Libyan leader Muammar Gaddafi survives a bomb attack in the capital Tripoli which kills his youngest son and three grandchildren, the government says. NATO insists individuals have not been targeted.
Gaddafi’s youngest son ‘killed in NATO air strike’
Colonel Gaddafi’s youngest son, Saif al-Arab, and three young grandchildren were killed in an air strike on a house in the Bab al-Aziziyah area of Tripoli, a Libyan government spokesman said.
The Libyan leader was in the house at the time of the attack but was unharmed and is in “good health”, the spokesman said.
Officials took journalists to the site of the bombardment which has been hit by at least three missiles.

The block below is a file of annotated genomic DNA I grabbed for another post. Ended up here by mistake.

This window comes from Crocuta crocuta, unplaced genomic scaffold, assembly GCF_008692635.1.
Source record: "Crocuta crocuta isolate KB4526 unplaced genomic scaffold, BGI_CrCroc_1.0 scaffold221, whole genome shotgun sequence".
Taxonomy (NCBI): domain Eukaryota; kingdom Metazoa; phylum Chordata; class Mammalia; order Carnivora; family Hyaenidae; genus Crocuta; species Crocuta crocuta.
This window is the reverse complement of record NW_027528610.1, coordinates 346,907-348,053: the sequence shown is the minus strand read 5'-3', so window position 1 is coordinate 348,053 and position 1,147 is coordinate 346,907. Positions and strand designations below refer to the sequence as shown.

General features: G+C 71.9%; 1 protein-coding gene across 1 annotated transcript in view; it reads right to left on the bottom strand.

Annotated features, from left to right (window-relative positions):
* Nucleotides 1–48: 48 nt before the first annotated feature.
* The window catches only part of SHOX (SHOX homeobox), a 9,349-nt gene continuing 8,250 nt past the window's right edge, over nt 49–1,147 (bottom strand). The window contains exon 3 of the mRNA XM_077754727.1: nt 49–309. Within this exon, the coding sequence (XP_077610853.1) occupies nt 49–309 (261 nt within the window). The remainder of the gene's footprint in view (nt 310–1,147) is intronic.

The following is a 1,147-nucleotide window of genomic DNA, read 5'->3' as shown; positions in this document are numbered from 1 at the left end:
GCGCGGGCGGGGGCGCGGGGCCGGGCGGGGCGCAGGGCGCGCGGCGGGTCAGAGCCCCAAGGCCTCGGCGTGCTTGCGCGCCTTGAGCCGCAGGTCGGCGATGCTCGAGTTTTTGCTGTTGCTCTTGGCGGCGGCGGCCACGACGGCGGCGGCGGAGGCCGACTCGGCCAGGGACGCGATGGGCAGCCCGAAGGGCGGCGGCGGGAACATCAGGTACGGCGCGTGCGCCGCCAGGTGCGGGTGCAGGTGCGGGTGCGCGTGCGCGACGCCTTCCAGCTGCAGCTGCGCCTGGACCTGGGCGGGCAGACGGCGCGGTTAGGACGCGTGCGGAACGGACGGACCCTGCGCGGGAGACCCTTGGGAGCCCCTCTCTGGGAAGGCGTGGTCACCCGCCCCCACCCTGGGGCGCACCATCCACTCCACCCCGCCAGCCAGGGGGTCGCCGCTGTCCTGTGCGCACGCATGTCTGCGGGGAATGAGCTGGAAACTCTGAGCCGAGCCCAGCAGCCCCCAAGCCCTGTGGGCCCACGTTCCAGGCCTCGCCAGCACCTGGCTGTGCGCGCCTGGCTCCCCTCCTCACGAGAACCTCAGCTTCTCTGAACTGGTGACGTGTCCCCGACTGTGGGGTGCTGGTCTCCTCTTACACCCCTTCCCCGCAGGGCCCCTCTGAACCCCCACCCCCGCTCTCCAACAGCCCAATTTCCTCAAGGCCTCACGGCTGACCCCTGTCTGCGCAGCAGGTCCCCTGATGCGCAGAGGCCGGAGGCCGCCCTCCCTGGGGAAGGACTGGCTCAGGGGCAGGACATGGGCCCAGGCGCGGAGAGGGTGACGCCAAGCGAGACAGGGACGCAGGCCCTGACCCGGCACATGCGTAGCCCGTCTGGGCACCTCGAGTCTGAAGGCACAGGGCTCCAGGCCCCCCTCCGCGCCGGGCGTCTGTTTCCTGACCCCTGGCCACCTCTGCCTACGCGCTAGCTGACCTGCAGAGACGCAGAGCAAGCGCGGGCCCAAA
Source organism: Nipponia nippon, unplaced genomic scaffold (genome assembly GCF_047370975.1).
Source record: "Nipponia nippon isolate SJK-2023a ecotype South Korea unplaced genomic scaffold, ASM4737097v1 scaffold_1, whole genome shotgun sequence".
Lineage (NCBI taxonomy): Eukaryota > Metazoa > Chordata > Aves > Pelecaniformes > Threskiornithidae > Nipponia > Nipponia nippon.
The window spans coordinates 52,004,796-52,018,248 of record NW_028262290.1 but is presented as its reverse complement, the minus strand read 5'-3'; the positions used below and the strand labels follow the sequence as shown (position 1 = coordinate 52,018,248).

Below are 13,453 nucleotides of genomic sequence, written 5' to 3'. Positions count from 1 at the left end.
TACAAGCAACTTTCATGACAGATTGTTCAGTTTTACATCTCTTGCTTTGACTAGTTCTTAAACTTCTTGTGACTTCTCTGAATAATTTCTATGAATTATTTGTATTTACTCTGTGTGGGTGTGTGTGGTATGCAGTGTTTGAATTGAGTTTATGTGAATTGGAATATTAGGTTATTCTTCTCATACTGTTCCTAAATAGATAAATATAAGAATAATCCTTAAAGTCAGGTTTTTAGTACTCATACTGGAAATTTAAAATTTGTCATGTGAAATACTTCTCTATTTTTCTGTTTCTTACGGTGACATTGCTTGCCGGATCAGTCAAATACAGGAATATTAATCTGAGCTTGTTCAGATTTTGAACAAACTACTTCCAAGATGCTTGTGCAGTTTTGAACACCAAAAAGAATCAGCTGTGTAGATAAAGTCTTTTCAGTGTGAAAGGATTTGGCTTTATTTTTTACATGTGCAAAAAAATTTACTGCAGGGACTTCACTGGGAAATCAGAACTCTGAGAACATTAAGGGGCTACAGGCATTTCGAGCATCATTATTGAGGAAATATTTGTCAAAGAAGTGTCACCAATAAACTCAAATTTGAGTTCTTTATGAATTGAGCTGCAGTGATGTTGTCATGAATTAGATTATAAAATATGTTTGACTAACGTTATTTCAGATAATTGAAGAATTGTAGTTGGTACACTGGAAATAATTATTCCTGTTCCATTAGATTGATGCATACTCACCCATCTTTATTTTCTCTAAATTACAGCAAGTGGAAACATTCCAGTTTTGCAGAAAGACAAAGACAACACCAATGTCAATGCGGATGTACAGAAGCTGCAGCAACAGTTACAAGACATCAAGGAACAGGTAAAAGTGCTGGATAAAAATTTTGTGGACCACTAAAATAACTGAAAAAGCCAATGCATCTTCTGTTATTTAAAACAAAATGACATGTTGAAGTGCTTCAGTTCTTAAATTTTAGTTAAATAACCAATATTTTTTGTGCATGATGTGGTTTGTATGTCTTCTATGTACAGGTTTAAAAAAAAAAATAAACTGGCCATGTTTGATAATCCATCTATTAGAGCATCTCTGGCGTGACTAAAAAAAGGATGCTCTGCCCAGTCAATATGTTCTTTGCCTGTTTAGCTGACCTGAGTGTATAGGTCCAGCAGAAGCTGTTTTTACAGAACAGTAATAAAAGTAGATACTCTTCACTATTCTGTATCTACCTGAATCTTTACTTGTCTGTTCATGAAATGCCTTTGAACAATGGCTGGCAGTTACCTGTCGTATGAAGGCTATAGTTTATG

Saif, 29, was one of Gaddafi’s less prominent sons and was described by officials as a student who had studied in Germany. The grandchildren were in their “pre-teens” spokesman Mussa Ibrahim said.
“This was a direct operation to assassinate the leader of this country,” Ibrahim said. “This is not permitted by international law. It is not permitted by any moral code or principle.”
The deaths have not been independently confirmed.
The UK Foreign Office on Sunday said it could not verify reports of who was killed in the attack.
It added that officials were investigating reports that the British residence in the Libyan capital had been destroyed.
A spokeswoman said if the residence in Tripoli had been destroyed it would be a “deplorable” act as Colonel Muammar Gaddafi’s regime had a responsibility to protect diplomatic missions.
Britain currently has no diplomatic presence in Tripoli after closing the embassy earlier this year as the situation in Libya deteriorated.
NATO denied directly targeting Gaddafi amid political concerns that the alliance had gone beyond the UN resolution.